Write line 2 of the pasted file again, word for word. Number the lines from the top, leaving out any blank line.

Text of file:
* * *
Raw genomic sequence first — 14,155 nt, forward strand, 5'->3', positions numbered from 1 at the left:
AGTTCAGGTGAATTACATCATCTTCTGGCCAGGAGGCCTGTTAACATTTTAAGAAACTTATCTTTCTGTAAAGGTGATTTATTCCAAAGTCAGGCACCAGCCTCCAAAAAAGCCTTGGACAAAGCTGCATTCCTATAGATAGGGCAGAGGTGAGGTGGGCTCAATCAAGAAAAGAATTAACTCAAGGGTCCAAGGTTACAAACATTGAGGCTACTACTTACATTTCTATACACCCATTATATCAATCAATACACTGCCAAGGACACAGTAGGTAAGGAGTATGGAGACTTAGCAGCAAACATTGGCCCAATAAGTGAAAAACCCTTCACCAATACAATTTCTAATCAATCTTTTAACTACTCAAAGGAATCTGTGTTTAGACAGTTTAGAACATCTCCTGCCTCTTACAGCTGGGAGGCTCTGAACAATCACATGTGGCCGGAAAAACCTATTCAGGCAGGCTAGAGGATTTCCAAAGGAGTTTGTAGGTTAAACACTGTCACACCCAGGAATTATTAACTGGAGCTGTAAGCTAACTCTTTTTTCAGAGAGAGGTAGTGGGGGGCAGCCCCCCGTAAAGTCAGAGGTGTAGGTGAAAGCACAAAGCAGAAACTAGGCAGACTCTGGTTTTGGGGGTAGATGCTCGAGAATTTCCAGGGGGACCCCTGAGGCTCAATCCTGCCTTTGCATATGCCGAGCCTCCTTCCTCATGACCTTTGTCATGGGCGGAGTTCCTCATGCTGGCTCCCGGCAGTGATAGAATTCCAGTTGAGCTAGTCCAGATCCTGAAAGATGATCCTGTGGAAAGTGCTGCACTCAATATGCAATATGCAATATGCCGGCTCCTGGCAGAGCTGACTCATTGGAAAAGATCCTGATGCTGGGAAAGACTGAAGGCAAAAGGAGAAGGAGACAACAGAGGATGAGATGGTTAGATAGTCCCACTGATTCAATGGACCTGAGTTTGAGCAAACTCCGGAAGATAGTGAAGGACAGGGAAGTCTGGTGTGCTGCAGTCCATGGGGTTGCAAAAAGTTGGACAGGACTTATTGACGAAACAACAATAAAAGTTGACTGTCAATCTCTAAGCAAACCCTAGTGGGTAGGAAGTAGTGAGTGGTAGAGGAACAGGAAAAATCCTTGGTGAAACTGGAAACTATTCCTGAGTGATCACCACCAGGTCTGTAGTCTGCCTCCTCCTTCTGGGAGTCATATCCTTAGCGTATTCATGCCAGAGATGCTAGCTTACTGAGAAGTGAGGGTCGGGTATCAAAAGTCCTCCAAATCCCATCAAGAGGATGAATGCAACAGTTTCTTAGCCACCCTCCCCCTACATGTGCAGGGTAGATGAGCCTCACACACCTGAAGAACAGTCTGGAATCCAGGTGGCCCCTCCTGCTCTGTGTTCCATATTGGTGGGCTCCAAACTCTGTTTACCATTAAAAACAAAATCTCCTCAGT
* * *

AGTTCAGGTGAATTACATCATCTTCTGGCCAGGAGGCCTGTTAACATTTTAAGAAACTTATCTTTCTGTAAAGGTGATTTATTCCAAAGTCAGGCACCAGCCTCCAAAAAAGCCTTGGACAAAGCTGCATTCCTATAGATAGGGCAGAGGTGAGGTGGGCTCAATCAAGAAAAGAATTAACTCAAGGGTCCAAGGTTACAAACATTGAGGCTACTACTTACATTTCTATACACCCATTATATCAATCAATACACTGCCAAGGACACAGTAGGTAAGGAGTATGGAGACTTAGCAGCAAACATTGGCCCAATAAGTGAAAAACCCTTCACCAATACAATTTCTAATCAATCTTTTAACTACTCAAAGGAATCTGTGTTTAGACAGTTTAGAACATCTCCTGCCTCTTACAGCTGGGAGGCTCTGAACAATCACATGTGGCCGGAAAAACCTATTCAGGCAGGCTAGAGGATTTCCAAAGGAGTTTGTAGGTTAAACACTGTCACACCCAGGAATTATTAACTGGAGCTGTAAGCTAACTCTTTTTTCAGAGAGAGGTAGTGGGGGGCAGCCCCCCGTAAAGTCAGAGGTGTAGGTGAAAGCACAAAGCAGAAACTAGGCAGACTCTGGTTTTGGGGGTAGATGCTCGAGAATTTCCAGGGGGACCCCTGAGGCTCAATCCTGCCTTTGCATATGCCGAGCCTCCTTCCTCATGACCTTTGTCATGGGCGGAGTTCCTCATGCTGGCTCCCGGCAGTGATAGAATTCCAGTTGAGCTAGTCCAGATCCTGAAAGATGATCCTGTGGAAAGTGCTGCACTCAATATGCAATATGCAATATGCCGGCTCCTGGCAGAGCTGACTCATTGGAAAAGATCCTGATGCTGGGAAAGACTGAAGGCAAAAGGAGAAGGAGACAACAGAGGATGAGATGGTTAGATAGTCCCACTGATTCAATGGACCTGAGTTTGAGCAAACTCCGGAAGATAGTGAAGGACAGGGAAGTCTGGTGTGCTGCAGTCCATGGGGTTGCAAAAAGTTGGACAGGACTTATTGACGAAACAACAATAAAAGTTGACTGTCAATCTCTAAGCAAACCCTAGTGGGTAGGAAGTAGTGAGTGGTAGAGGAACAGGAAAAATCCTTGGTGAAACTGGAAACTATTCCTGAGTGATCACCACCAGGTCTGTAGTCTGCCTCCTCCTTCTGGGAGTCATATCCTTAGCGTATTCATGCCAGAGATGCTAGCTTACTGAGAAGTGAGGGTCGGGTATCAAAAGTCCTCCAAATCCCATCAAGAGGATGAATGCAACAGTTTCTTAGCCACCCTCCCCCTACATGTGCAGGGTAGATGAGCCTCACACACCTGAAGAACAGTCTGGAATCCAGGTGGCCCCTCCTGCTCTGTGTTCCATATTGGTGGGCTCCAAACTCTGTTTACCATTAAAAACAAAATCTCCTCAGT